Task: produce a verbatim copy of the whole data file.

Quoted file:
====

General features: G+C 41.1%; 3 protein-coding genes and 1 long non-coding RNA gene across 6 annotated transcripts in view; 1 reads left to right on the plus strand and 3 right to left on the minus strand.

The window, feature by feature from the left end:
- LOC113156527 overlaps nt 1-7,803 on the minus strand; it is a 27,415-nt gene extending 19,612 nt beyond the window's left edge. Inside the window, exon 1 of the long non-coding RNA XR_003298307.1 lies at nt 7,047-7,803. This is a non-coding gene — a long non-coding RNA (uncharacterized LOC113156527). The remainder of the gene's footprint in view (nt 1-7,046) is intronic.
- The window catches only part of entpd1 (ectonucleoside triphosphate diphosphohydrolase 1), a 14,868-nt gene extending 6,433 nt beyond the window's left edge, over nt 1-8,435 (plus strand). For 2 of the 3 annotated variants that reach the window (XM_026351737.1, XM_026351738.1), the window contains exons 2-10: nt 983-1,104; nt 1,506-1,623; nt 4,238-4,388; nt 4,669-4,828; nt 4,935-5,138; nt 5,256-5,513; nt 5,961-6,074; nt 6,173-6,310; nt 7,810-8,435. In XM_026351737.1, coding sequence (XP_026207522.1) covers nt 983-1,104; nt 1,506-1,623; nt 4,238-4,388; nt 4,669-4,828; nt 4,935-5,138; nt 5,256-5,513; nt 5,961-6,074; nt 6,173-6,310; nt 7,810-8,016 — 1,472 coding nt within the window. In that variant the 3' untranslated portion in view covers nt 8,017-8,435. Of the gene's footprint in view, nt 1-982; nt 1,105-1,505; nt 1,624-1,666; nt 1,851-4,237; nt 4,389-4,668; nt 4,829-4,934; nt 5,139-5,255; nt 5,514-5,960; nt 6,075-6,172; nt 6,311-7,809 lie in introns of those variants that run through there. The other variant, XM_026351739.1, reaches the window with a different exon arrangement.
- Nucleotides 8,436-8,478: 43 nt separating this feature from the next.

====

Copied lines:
General features: G+C 41.1%; 3 protein-coding genes and 1 long non-coding RNA gene across 6 annotated transcripts in view; 1 reads left to right on the plus strand and 3 right to left on the minus strand.

The window, feature by feature from the left end:
- LOC113156527 overlaps nt 1-7,803 on the minus strand; it is a 27,415-nt gene extending 19,612 nt beyond the window's left edge. Inside the window, exon 1 of the long non-coding RNA XR_003298307.1 lies at nt 7,047-7,803. This is a non-coding gene — a long non-coding RNA (uncharacterized LOC113156527). The remainder of the gene's footprint in view (nt 1-7,046) is intronic.
- The window catches only part of entpd1 (ectonucleoside triphosphate diphosphohydrolase 1), a 14,868-nt gene extending 6,433 nt beyond the window's left edge, over nt 1-8,435 (plus strand). For 2 of the 3 annotated variants that reach the window (XM_026351737.1, XM_026351738.1), the window contains exons 2-10: nt 983-1,104; nt 1,506-1,623; nt 4,238-4,388; nt 4,669-4,828; nt 4,935-5,138; nt 5,256-5,513; nt 5,961-6,074; nt 6,173-6,310; nt 7,810-8,435. In XM_026351737.1, coding sequence (XP_026207522.1) covers nt 983-1,104; nt 1,506-1,623; nt 4,238-4,388; nt 4,669-4,828; nt 4,935-5,138; nt 5,256-5,513; nt 5,961-6,074; nt 6,173-6,310; nt 7,810-8,016 — 1,472 coding nt within the window. In that variant the 3' untranslated portion in view covers nt 8,017-8,435. Of the gene's footprint in view, nt 1-982; nt 1,105-1,505; nt 1,624-1,666; nt 1,851-4,237; nt 4,389-4,668; nt 4,829-4,934; nt 5,139-5,255; nt 5,514-5,960; nt 6,075-6,172; nt 6,311-7,809 lie in introns of those variants that run through there. The other variant, XM_026351739.1, reaches the window with a different exon arrangement.
- Nucleotides 8,436-8,478: 43 nt separating this feature from the next.